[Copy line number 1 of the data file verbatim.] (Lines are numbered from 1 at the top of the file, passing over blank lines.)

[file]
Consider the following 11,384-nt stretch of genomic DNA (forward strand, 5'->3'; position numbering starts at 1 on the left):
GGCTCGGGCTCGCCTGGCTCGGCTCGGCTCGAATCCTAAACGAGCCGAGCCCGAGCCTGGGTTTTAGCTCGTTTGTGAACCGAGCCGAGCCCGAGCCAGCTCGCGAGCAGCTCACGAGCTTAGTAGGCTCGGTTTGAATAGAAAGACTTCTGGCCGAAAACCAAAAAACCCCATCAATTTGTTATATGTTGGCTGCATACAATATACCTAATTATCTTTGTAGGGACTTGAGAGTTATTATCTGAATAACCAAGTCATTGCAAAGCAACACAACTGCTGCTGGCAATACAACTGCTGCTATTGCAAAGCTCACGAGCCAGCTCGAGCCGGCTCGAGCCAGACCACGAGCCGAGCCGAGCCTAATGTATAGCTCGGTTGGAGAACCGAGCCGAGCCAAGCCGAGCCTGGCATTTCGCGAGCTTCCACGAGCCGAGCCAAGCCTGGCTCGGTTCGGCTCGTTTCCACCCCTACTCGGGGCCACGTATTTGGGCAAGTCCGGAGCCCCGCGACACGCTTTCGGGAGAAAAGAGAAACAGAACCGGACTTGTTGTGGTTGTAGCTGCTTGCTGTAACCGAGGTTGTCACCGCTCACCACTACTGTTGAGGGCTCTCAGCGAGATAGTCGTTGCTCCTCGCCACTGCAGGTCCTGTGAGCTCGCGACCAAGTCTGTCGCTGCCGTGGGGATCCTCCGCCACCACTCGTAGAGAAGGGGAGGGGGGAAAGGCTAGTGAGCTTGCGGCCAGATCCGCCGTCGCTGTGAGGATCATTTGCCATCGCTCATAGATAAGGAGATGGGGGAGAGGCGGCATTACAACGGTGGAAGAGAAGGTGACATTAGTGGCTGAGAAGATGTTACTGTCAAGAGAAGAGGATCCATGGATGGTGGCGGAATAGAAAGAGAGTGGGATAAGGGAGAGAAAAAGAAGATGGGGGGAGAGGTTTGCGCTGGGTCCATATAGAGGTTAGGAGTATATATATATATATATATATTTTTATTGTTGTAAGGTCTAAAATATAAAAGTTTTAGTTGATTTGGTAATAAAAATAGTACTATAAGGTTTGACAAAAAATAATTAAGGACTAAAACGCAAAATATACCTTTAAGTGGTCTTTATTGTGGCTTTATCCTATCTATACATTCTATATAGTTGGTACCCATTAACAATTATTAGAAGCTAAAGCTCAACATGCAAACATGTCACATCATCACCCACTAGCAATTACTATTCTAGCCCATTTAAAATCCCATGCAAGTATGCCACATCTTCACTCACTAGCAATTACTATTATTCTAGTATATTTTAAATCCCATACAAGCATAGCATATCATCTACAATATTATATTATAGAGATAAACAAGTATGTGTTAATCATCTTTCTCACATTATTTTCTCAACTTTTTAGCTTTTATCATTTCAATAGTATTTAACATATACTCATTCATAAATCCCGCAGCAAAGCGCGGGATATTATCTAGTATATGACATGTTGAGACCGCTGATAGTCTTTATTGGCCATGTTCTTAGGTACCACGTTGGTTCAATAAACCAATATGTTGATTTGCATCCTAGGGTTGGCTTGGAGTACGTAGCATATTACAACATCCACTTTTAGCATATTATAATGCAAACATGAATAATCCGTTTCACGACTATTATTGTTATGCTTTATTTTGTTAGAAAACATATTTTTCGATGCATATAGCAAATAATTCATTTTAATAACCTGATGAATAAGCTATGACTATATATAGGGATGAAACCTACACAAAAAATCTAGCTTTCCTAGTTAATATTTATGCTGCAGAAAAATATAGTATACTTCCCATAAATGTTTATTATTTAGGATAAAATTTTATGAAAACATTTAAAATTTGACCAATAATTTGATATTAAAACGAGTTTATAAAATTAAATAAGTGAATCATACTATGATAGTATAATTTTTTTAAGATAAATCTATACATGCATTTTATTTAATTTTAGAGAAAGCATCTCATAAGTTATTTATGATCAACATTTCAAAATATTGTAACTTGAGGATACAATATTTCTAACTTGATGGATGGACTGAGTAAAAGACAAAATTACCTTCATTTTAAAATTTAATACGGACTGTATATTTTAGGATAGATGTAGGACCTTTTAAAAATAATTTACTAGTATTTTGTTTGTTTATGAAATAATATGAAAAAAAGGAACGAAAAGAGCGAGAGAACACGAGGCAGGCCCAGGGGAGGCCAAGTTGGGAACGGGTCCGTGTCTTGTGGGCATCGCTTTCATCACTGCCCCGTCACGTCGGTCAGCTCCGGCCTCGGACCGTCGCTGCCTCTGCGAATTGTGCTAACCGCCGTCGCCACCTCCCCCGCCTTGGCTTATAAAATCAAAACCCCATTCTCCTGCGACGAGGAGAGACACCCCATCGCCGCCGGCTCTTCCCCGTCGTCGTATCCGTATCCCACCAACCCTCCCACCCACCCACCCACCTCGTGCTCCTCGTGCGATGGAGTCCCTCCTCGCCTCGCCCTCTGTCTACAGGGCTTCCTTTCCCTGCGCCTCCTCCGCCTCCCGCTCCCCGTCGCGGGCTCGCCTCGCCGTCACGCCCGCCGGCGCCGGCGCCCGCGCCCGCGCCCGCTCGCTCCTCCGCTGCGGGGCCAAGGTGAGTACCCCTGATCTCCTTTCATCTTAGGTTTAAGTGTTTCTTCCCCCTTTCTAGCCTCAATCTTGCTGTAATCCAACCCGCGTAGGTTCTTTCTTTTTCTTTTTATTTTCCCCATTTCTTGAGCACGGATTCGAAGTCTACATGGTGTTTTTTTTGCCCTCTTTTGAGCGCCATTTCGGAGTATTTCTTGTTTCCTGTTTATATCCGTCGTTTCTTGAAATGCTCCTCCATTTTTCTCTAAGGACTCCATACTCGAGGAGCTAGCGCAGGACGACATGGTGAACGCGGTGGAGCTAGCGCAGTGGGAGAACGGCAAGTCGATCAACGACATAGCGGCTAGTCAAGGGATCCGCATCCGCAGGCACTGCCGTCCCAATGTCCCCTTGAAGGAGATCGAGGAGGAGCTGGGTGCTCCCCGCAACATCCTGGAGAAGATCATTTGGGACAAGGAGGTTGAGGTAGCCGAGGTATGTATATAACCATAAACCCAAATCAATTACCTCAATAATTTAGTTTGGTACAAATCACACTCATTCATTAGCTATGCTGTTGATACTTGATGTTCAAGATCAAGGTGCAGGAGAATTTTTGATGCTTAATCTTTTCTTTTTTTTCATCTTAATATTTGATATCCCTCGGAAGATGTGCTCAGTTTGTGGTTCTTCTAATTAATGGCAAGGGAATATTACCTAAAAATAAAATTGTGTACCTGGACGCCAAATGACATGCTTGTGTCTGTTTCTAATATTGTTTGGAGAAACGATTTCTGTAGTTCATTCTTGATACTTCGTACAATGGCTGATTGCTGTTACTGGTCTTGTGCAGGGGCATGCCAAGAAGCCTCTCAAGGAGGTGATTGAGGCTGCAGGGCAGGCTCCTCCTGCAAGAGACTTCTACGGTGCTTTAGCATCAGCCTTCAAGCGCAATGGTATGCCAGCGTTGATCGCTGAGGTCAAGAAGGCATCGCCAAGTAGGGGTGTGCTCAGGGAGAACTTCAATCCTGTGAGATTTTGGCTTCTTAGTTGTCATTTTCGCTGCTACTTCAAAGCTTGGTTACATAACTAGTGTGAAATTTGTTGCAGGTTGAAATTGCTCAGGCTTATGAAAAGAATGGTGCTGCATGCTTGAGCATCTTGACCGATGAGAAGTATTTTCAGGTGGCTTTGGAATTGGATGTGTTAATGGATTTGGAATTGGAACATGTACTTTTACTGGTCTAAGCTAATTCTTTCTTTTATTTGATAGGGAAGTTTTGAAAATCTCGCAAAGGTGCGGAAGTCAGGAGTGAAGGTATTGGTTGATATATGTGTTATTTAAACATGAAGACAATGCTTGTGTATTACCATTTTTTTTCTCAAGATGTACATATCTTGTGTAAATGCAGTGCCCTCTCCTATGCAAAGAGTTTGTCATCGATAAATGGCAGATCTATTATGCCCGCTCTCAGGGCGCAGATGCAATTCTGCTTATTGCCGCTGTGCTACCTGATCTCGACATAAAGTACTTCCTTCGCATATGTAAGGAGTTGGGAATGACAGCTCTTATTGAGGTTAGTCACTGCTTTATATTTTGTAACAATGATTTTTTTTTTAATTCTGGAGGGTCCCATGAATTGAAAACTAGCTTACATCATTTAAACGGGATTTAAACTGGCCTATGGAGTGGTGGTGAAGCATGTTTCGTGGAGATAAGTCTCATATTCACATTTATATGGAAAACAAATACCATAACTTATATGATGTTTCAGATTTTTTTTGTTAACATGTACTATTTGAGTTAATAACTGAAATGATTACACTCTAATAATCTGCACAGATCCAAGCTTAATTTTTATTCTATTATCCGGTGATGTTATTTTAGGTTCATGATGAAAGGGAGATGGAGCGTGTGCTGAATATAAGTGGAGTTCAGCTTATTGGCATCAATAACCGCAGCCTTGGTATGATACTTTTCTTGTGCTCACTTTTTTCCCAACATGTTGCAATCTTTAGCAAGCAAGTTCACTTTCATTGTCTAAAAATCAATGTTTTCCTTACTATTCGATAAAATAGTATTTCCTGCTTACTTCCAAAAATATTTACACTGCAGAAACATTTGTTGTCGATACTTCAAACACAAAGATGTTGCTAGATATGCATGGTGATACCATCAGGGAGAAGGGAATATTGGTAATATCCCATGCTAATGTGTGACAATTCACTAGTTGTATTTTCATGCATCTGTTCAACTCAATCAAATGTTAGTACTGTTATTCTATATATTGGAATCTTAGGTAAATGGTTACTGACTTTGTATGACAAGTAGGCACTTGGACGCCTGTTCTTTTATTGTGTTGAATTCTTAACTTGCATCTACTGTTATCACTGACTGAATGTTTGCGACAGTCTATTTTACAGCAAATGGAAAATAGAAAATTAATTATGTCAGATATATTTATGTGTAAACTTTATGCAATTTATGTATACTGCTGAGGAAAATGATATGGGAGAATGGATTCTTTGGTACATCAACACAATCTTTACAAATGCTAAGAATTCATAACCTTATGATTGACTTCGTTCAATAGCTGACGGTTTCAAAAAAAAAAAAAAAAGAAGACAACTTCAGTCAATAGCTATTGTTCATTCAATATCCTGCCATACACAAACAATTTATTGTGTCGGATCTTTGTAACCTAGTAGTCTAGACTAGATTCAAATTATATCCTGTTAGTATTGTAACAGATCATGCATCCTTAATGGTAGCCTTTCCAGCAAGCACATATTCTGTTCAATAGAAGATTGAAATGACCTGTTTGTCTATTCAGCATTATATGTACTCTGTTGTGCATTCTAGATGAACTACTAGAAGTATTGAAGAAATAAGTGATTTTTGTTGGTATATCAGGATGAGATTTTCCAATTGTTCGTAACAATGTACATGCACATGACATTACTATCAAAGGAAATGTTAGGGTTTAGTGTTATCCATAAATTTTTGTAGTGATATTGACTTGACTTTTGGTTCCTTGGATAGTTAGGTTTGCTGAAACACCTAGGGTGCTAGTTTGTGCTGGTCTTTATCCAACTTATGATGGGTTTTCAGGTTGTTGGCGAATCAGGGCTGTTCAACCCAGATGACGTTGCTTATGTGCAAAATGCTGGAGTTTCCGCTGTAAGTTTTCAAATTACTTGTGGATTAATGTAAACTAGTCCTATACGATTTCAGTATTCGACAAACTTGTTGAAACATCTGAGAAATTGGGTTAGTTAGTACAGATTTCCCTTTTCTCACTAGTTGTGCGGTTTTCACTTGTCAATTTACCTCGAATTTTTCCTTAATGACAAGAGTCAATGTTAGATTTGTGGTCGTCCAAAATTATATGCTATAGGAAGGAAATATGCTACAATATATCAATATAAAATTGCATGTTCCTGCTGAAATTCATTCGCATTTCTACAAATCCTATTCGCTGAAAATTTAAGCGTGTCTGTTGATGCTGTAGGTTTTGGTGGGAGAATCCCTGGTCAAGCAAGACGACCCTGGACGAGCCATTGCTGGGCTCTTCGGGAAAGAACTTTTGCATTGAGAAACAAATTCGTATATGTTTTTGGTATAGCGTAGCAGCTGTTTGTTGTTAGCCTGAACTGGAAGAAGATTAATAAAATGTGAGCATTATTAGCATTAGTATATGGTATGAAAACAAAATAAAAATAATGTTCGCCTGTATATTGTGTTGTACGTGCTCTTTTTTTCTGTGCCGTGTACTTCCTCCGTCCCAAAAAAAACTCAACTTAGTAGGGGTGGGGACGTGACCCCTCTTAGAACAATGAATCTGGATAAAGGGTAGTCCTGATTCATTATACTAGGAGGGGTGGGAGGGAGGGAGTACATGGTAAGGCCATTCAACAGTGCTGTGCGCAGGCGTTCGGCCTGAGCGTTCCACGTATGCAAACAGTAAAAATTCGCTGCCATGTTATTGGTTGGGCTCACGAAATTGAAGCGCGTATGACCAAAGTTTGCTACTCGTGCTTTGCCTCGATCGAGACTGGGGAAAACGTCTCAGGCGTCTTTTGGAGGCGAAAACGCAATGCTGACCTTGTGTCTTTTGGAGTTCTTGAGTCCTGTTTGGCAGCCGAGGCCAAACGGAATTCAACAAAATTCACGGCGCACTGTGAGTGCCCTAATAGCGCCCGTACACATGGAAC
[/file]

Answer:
Consider the following 11,384-nt stretch of genomic DNA (forward strand, 5'->3'; position numbering starts at 1 on the left):